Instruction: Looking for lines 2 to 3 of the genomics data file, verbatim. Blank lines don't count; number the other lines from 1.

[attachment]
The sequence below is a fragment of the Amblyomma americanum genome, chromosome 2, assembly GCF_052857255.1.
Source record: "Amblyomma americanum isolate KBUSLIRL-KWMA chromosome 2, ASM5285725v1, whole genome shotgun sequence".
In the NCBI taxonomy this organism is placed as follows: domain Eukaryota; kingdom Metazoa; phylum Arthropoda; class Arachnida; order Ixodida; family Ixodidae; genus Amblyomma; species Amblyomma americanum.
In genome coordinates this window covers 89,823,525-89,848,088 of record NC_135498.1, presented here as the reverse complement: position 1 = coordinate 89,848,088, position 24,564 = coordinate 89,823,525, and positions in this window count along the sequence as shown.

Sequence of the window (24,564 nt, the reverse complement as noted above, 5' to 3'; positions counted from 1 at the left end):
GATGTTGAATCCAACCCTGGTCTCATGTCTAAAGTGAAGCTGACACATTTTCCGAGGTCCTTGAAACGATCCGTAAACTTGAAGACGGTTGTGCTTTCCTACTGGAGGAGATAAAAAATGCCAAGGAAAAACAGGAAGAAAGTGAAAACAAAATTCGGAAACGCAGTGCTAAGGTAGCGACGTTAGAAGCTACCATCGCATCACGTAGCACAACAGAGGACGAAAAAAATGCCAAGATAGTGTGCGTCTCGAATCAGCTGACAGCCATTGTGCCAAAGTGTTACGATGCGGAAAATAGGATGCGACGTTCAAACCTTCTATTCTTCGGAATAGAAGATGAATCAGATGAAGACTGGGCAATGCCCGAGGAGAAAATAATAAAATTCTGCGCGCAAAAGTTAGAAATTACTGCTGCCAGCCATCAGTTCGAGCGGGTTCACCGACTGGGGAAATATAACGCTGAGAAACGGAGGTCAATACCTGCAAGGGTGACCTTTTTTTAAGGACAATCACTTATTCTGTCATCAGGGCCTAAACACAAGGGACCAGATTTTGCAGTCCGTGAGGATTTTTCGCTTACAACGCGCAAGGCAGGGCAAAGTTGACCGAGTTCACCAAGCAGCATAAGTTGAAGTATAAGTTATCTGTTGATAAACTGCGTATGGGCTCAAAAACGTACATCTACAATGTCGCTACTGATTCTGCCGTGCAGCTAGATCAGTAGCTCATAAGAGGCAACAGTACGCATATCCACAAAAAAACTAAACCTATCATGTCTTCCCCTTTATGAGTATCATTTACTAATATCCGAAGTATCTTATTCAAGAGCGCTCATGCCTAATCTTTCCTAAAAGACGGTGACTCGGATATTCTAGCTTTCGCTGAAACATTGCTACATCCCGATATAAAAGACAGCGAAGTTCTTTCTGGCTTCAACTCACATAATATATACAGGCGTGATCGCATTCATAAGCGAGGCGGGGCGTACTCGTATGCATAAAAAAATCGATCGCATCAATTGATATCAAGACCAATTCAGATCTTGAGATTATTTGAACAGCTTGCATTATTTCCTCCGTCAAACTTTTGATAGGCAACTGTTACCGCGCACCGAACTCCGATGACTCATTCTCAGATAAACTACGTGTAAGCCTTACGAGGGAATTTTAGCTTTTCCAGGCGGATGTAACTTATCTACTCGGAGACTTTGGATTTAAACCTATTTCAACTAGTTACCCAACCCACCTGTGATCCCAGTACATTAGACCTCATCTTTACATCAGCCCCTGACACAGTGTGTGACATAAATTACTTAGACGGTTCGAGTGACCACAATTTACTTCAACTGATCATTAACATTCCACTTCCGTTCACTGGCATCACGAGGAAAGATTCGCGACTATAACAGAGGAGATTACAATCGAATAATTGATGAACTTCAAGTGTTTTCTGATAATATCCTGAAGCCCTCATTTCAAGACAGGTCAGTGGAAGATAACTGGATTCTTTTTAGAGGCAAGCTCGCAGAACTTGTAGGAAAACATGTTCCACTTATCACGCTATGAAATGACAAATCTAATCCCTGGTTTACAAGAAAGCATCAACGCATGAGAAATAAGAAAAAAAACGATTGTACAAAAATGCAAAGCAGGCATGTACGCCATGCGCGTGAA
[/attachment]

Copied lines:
Source record: "Amblyomma americanum isolate KBUSLIRL-KWMA chromosome 2, ASM5285725v1, whole genome shotgun sequence".
In the NCBI taxonomy this organism is placed as follows: domain Eukaryota; kingdom Metazoa; phylum Arthropoda; class Arachnida; order Ixodida; family Ixodidae; genus Amblyomma; species Amblyomma americanum.